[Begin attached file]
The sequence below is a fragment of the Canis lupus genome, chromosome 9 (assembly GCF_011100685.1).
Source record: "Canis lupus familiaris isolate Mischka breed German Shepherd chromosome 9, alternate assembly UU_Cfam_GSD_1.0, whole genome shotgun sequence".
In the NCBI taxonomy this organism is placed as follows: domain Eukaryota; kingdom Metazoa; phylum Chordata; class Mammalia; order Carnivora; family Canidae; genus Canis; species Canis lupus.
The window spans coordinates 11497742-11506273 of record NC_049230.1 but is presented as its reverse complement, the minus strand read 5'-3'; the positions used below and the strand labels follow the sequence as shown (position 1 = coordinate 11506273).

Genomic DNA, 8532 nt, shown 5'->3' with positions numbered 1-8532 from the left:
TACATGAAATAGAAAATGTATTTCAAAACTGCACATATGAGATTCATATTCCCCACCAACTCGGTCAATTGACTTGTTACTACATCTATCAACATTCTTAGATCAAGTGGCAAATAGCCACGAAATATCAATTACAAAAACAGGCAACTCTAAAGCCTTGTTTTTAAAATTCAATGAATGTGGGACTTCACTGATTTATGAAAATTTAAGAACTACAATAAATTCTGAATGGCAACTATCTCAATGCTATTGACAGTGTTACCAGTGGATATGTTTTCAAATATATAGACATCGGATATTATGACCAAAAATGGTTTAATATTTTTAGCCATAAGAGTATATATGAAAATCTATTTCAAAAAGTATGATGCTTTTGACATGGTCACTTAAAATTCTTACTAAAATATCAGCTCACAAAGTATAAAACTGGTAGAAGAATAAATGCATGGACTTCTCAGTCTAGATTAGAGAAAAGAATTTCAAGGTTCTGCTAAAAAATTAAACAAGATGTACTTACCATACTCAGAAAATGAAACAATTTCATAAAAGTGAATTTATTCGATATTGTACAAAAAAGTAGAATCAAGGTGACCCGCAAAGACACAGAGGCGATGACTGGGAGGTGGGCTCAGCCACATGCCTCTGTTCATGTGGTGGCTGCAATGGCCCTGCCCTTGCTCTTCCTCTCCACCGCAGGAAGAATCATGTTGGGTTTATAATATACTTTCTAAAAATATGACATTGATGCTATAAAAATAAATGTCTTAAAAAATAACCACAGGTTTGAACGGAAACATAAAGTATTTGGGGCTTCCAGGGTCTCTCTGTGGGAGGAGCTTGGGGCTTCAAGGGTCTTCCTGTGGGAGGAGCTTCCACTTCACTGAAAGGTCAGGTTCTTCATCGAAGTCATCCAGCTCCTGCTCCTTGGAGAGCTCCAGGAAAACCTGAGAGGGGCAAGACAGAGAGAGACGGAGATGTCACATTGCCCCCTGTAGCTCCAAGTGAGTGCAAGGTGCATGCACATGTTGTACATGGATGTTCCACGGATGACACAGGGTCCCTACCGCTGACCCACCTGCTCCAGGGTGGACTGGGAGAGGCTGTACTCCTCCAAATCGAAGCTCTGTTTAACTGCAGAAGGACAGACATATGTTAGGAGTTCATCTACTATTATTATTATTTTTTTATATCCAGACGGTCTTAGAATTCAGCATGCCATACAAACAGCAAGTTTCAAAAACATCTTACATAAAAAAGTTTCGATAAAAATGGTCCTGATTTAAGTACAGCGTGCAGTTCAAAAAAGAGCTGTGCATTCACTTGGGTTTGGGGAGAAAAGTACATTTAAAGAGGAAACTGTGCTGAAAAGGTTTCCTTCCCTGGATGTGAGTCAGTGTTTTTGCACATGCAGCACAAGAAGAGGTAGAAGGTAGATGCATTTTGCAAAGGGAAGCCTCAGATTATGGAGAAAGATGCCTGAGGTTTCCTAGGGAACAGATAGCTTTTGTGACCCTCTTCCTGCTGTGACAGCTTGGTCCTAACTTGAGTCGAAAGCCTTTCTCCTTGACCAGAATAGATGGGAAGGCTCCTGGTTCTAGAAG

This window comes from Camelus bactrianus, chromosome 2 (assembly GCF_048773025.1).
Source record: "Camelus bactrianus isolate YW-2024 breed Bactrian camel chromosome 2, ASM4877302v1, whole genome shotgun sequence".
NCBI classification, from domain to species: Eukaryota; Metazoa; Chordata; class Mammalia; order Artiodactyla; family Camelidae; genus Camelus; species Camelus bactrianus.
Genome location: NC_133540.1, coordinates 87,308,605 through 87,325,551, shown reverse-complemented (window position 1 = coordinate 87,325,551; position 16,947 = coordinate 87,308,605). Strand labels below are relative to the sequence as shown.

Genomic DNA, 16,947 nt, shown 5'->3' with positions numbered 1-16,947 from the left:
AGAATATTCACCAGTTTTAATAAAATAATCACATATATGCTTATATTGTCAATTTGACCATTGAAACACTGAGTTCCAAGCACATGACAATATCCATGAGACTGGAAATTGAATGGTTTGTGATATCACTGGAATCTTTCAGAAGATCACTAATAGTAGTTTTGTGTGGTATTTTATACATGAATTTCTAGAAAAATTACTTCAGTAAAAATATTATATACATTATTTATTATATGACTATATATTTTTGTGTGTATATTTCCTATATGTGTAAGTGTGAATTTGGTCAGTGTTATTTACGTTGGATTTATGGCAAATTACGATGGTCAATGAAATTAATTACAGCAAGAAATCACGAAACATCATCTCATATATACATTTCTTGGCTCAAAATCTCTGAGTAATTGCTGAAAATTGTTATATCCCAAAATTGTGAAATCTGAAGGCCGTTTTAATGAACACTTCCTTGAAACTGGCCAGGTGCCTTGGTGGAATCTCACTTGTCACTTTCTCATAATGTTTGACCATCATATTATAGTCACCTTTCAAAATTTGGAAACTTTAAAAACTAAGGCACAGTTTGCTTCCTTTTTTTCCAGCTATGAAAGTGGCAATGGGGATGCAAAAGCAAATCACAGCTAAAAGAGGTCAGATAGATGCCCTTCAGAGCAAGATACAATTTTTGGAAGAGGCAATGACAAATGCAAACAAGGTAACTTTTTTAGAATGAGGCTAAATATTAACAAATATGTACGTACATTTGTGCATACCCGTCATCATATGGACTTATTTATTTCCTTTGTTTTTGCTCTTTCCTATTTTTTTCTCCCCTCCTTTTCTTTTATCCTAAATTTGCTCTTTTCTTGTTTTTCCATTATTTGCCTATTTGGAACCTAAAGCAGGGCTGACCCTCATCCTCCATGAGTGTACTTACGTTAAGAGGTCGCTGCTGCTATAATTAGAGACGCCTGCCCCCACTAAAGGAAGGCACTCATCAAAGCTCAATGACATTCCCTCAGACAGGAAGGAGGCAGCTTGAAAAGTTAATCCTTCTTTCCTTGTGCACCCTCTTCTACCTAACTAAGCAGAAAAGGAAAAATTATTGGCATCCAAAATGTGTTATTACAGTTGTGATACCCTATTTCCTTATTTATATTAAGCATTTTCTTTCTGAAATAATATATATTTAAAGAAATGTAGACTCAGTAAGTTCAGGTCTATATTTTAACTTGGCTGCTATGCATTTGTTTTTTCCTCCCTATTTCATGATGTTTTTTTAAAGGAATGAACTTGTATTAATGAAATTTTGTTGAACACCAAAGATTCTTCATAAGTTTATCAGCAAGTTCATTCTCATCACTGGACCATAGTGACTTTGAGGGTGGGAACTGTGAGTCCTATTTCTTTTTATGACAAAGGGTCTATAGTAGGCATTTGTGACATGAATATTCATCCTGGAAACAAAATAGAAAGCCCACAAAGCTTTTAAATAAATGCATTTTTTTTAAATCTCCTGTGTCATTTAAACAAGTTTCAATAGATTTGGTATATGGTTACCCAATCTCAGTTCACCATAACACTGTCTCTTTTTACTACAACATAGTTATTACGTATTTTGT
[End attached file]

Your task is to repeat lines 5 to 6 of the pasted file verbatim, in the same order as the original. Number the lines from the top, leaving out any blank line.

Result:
Genomic DNA, 8532 nt, shown 5'->3' with positions numbered 1-8532 from the left:
TACATGAAATAGAAAATGTATTTCAAAACTGCACATATGAGATTCATATTCCCCACCAACTCGGTCAATTGACTTGTTACTACATCTATCAACATTCTTAGATCAAGTGGCAAATAGCCACGAAATATCAATTACAAAAACAGGCAACTCTAAAGCCTTGTTTTTAAAATTCAATGAATGTGGGACTTCACTGATTTATGAAAATTTAAGAACTACAATAAATTCTGAATGGCAACTATCTCAATGCTATTGACAGTGTTACCAGTGGATATGTTTTCAAATATATAGACATCGGATATTATGACCAAAAATGGTTTAATATTTTTAGCCATAAGAGTATATATGAAAATCTATTTCAAAAAGTATGATGCTTTTGACATGGTCACTTAAAATTCTTACTAAAATATCAGCTCACAAAGTATAAAACTGGTAGAAGAATAAATGCATGGACTTCTCAGTCTAGATTAGAGAAAAGAATTTCAAGGTTCTGCTAAAAAATTAAACAAGATGTACTTACCATACTCAGAAAATGAAACAATTTCATAAAAGTGAATTTATTCGATATTGTACAAAAAAGTAGAATCAAGGTGACCCGCAAAGACACAGAGGCGATGACTGGGAGGTGGGCTCAGCCACATGCCTCTGTTCATGTGGTGGCTGCAATGGCCCTGCCCTTGCTCTTCCTCTCCACCGCAGGAAGAATCATGTTGGGTTTATAATATACTTTCTAAAAATATGACATTGATGCTATAAAAATAAATGTCTTAAAAAATAACCACAGGTTTGAACGGAAACATAAAGTATTTGGGGCTTCCAGGGTCTCTCTGTGGGAGGAGCTTGGGGCTTCAAGGGTCTTCCTGTGGGAGGAGCTTCCACTTCACTGAAAGGTCAGGTTCTTCATCGAAGTCATCCAGCTCCTGCTCCTTGGAGAGCTCCAGGAAAACCTGAGAGGGGCAAGACAGAGAGAGACGGAGATGTCACATTGCCCCCTGTAGCTCCAAGTGAGTGCAAGGTGCATGCACATGTTGTACATGGATGTTCCACGGATGACACAGGGTCCCTACCGCTGACCCACCTGCTCCAGGGTGGACTGGGAGAGGCTGTACTCCTCCAAATCGAAGCTCTGTTTAACTGCAGAAGGACAGACATATGTTAGGAGTTCATCTACTATTATTATTATTTTTTTATATCCAGACGGTCTTAGAATTCAGCATGCCATACAAACAGCAAGTTTCAAAAACATCTTACATAAAAAAGTTTCGATAAAAATGGTCCTGATTTAAGTACAGCGTGCAGTTCAAAAAAGAGCTGTGCATTCACTTGGGTTTGGGGAGAAAAGTACATTTAAAGAGGAAACTGTGCTGAAAAGGTTTCCTTCCCTGGATGTGAGTCAGTGTTTTTGCACATGCAGCACAAGAAGAGGTAGAAGGTAGATGCATTTTGCAAAGGGAAGCCTCAGATTATGGAGAAAGATGCCTGAGGTTTCCTAGGGAACAGATAGCTTTTGTGACCCTCTTCCTGCTGTGACAGCTTGGTCCTAACTTGAGTCGAAAGCCTTTCTCCTTGACCAGAATAGATGGGAAGGCTCCTGGTTCTAGAAG